On Thursday, a new type of BMX event debuted in Times Square in New York. Dubbed "Air In The Square" and produced by MSG Action Sports and ASA Entertainment, the event was a modified version of the MegaRamp competition made popular by the X Games. Consisting of a 25-foot roll in, two huge box jumps, and a small (by MegaRamp standards) quarterpipe, the ramp was designed to place a greater emphasis on horizontal air than vertical air -- as was the judging criteria. In BMX, where there are more riders able to tackle big box jumps than there are with the vert skills required to hit the quarterpipe, events like this could open up Mega-style competition to a whole new group of riders.
Riders, for example, like Jed Mildon.
Last month, New Zealand's Mildon made BMX history by landing the world's first triple backflip on a BMX bike. The trick was landed in Mildon's hometown of Taupo, on a purpose-built ramp that consisted of a 66-foot high roll-in into an 11-foot-high kicker, stretching 43 feet to a landing built specifically for his jump.
Accolades quickly followed. The video went viral (to date, it has been viewed more than 7 million times on YouTube), and barely a week after the video debuted, Mildon found himself answering an email from X Games BMX organizer Mat Hoffman about the prospect of him taking his triple backflip to X Games 17's BMX Big Air contest.
Mildon didn't receive an outright invite to X Games 17, though. Instead, he was encouraged to enter the MegaRamp Championship Series opener at Woodward West in Tehachapi, Calif. on June 9. Hoffman and X Games organizers would be assessing Mildon's performance on both the jump and the 27-foot-high quarterpipe -- a ramp Mildon had no prior experience riding.
Mildon arrived in Los Angeles on June 7, just 10 days after landing the triple backflip. Two days later at Woodward West, he landed another world first: a double backflip over the 70-foot gap. He reportedly didn't fare as well on the MegaRamp quarterpipe, finishing eighth overall in a field of 10 riders.
The X Games Big Air format presents an interesting paradox. A lot of riders can handle the 50- and 70-foot gaps with style and tricks, but not many riders are experienced with airing the monstrous quarterpipe at the end of the ramp. But scoring for MegaRamp competitions are equally based on both the gap and the quarter, and we've seen what happens when riders shred the one but not the other: their scores suffer. This happened with Anthony Napolitan, who made history at X Games 15 by pulling the world's first double frontflip over the gap, but failed to medal in the event when he couldn't hold his own on the quarter.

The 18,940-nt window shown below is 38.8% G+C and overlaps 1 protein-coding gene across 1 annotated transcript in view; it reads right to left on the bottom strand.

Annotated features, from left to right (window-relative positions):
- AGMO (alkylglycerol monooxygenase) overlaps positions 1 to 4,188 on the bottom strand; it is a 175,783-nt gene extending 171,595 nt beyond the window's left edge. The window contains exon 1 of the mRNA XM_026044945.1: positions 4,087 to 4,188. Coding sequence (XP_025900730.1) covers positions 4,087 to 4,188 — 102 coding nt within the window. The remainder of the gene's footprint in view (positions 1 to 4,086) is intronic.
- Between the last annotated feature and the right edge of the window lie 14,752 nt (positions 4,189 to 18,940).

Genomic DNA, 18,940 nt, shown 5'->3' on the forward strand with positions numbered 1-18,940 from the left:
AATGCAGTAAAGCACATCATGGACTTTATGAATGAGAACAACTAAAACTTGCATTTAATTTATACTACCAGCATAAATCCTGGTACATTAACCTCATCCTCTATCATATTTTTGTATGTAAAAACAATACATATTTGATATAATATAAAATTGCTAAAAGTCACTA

This leaves Mildon with a decision to make. Does he practice riding MegaRamp, get a better feel for the quarterpipe and adapt alongside the current crop of competitors stepping up to the big ramp, which includes Austin Coleman, James Foster, Colton Satterfield, Ben Snowden and Coco Zurita?
Or, does he develop his own concept, which he calls the "Mega Mega Box"? Basically an expanded version of the jump on which he did his triple, the Mega Mega Box ditches the quarterpipe altogether and focuses on three jumps in a row that go from 50 feet to 35 feet to 20 feet.
"X Games MegaRamp to me was designed to go long and fast. The concept of the Mega Boxes is to go up! This in turn creates a point of almost weightlessness at midheight," explains Mildon. The setup he describes has more in common with traditional dirt jumps, which are steep and short and create a natural rhythm of airs.
Focusing on the Mega Mega Box would likely mean forgoing an X Games invite anytime soon. But the concept could potentially open up BMX Big Air competitions to a whole new field of competitors -- riders like Ryan Nyquist, Jaie Toohey, Brett Banasiewicz and Dennis Enarson.
"It will bring the dirt dogs back into the X Games," Mildon suggests.
But does the current crop of MegaRamp competitors want its discipline to move in a different direction? "There could be some fun in that setup, but the ramps need to change," says two-time X Games Big Air champion and vert veteran Chad Kagy, before adding, "Riders need to learn to ride a real quarter."
Mildon, for his part, doesn't necessarily agree. The ramps, as he envisions them, are plenty cool without a quarterpipe. "It's an unreal feeling and opens all the doors for unlocked tricks!" he says.
Those are two distinctly different visions for BMX Big Air; one with an established presence in the competition landscape and the other with potential to shake things up considerably. Where things go from here is anyone's guess.